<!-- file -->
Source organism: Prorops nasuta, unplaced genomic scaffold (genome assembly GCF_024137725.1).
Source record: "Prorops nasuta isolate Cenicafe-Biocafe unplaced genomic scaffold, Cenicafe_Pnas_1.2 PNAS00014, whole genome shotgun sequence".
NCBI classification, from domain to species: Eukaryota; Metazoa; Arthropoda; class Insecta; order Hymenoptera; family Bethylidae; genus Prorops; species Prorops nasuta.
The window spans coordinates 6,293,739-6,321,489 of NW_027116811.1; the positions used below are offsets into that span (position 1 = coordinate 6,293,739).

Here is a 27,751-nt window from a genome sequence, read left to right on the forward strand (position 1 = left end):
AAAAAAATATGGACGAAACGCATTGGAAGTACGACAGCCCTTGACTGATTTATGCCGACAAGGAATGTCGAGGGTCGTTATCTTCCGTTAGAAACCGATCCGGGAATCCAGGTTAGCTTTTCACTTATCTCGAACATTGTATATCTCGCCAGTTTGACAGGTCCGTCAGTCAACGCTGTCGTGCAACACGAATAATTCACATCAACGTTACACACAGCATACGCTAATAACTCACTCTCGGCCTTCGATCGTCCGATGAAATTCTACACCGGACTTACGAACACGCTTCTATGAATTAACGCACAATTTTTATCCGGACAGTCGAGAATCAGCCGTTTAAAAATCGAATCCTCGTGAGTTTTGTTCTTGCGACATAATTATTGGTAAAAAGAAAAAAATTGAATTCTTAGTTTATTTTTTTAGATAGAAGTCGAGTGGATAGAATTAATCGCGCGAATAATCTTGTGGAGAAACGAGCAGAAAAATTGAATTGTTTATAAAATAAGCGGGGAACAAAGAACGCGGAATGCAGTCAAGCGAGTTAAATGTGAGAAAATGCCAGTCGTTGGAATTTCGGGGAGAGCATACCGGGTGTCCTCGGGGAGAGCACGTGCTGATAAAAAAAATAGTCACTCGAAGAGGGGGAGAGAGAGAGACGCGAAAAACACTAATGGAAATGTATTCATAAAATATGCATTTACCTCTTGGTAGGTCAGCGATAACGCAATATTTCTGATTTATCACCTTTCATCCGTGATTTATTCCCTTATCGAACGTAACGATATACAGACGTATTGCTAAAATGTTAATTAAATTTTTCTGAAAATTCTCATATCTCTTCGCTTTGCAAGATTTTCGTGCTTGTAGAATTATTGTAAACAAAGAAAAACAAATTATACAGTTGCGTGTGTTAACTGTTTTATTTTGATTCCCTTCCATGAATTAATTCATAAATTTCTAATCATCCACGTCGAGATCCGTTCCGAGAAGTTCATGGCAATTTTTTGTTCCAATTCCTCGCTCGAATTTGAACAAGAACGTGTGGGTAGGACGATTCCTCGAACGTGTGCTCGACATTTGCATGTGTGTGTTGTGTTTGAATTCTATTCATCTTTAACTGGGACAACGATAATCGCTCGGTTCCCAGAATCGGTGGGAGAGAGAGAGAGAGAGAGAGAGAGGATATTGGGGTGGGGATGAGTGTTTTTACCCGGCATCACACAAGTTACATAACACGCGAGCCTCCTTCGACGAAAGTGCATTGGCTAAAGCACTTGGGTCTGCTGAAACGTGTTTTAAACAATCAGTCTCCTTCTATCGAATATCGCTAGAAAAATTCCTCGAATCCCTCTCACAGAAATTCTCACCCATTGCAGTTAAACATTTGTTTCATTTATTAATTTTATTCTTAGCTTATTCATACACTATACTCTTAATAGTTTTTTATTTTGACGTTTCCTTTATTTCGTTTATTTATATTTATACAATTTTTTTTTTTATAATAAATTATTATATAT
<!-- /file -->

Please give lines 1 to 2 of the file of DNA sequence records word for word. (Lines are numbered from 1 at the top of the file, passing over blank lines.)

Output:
Source organism: Prorops nasuta, unplaced genomic scaffold (genome assembly GCF_024137725.1).
Source record: "Prorops nasuta isolate Cenicafe-Biocafe unplaced genomic scaffold, Cenicafe_Pnas_1.2 PNAS00014, whole genome shotgun sequence".